The same thing can be said for those who are in Christ.  All we can do is throw our hands into the hair and trust that the One who is true to his word will catch us before we fall.

    So the next time you feel as if the ground you were standing on was suddenly pulled out from under you, throw your hands up in the air.  That’s all I can do sometimes, and I hope it might bring you a bit encouragement as well.  

    Instead of falling to the ground like the Mad Men intro, I’m going to trust that Christ will catch me before I fall.  For he is faithful, even when I am faithless, and I trust that he will pluck me from uncertainty.

    I lift up my eyes to the hills.
       From where does my help come?
    My help comes from the Lord,
       who made heaven and earth.
    He will not let your foot be moved;
       he who keeps you will not slumber.
    Behold, he who keeps Israel
       will neither slumber nor sleep.
    The Lord is your keeper;
       the Lord is your shade on your right hand.
    The sun shall not strike you by day,
       nor the moon by night.
    The Lord will keep you from all evil;
       he will keep your life.
    The Lord will keep
       your going out and your coming in
    Psalm 121

    Photo: Jose Téllez via Compfight


    AUTHOR: // CATEGORY: Growth, Story


    Believing is important.  Signing off on a belief though is not necessarily the most important thing.  

    In other words, we don’t have to get everything right.  Getting everything right is not necessarily the most important thing for a follower of Christ.

    If I can be honest for a moment, I want to state for the record that I am big into believing someone when it comes to Christianity.  But belief in this context is not necessarily about passing a theological pop quiz on something or the SAT for Spirituality.  No, belief is placing your trust in someone— trusting in Christ.  It’s like placing your trust in the strength of a chair when you sit down after a long day.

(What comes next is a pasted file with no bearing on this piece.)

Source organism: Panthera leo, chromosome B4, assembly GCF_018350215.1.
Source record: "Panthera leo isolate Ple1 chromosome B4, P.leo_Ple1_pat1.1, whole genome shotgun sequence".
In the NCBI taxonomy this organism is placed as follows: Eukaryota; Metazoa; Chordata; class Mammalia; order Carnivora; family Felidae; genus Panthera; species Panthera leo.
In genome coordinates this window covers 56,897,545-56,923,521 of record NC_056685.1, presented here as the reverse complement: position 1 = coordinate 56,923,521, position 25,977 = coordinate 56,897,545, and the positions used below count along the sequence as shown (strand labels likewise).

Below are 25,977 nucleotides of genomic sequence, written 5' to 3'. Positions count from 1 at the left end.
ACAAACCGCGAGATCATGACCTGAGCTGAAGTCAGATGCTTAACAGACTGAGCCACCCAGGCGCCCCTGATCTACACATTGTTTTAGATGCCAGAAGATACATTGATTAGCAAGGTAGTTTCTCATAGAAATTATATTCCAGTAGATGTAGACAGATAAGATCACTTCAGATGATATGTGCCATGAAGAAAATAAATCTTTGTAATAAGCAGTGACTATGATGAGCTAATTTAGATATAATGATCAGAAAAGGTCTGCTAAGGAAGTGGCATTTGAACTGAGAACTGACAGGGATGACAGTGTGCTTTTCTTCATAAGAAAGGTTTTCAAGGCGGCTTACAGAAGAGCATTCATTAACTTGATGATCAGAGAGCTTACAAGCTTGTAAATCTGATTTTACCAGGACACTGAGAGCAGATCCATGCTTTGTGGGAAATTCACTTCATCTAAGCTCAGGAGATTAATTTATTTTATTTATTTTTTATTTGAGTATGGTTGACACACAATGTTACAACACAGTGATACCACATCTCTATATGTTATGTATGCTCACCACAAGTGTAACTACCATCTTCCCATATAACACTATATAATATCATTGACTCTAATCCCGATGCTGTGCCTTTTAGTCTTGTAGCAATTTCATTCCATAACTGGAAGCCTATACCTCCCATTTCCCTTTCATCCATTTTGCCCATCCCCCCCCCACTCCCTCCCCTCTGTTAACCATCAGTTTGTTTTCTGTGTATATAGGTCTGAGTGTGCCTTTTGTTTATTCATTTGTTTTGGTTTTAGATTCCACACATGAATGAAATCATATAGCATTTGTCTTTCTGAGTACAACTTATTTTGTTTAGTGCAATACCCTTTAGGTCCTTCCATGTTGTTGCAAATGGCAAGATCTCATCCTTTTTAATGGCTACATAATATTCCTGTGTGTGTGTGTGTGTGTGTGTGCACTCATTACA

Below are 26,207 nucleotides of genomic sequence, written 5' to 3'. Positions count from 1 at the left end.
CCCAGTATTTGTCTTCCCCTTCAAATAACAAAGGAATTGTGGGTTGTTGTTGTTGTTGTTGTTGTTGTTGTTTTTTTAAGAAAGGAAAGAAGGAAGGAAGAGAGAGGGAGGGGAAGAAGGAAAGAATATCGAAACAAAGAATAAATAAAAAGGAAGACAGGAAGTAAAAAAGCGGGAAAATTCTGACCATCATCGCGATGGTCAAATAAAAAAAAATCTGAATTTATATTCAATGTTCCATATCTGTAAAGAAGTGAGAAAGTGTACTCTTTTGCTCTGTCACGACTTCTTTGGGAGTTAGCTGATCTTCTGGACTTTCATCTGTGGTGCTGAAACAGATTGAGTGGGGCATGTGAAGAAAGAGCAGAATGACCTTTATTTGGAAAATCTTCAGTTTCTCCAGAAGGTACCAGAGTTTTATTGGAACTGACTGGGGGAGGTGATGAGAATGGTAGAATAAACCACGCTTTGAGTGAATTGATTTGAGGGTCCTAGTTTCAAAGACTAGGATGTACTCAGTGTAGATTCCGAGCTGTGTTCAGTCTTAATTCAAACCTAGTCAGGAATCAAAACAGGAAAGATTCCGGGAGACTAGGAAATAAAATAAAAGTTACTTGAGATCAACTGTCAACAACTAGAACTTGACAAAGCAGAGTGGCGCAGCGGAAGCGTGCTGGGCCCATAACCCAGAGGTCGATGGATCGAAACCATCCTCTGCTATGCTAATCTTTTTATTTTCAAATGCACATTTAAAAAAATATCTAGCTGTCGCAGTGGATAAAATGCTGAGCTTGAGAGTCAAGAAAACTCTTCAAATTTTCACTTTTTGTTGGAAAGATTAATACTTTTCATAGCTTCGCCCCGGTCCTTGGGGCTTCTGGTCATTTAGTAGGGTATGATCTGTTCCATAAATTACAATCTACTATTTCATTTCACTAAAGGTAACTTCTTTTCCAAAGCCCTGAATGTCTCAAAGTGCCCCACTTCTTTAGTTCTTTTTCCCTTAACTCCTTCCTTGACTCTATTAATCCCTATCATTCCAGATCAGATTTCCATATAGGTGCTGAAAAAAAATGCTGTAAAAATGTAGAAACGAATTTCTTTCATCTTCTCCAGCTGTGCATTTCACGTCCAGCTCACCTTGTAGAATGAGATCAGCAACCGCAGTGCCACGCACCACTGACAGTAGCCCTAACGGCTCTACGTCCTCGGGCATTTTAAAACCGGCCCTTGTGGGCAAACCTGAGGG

Even when it comes to believing in something as sure as a chair, sometimes you can have your seemingly routine faith shaken.  There are moments when your confidence in a chair will be shaken, that’s what happened to me a couple of years ago (*cue flashback sequence*).

    One day a co-worker played a practical joke on me and wedged a sharpened pencil into my chair at work.  It was meant to be spotted before I sat down in the chair, after all who doesn’t spot a brand new pencil on their chair?  Answer: This guy.A lone green chair in a dark dirty room, a ray of sunlight shines through the window on the green chair

    Even though he tried to stop me from sitting down, this practical joke turned into a stinging pain.  Thankfully, there was no major damage besides my ego, and now it’s pretty funny to remember.  However, it took me months and months to rely on chairs again for places of comfort and safety.  I lost my hope in chairs, if you will, and had to check every chair I sat on for many months.  I could not simply sit down and relax without thinking.  No, I was not confident in the reliability of chairs and was worried that another sharpened No. 2 pencil could be lurking on every park bench and sofa.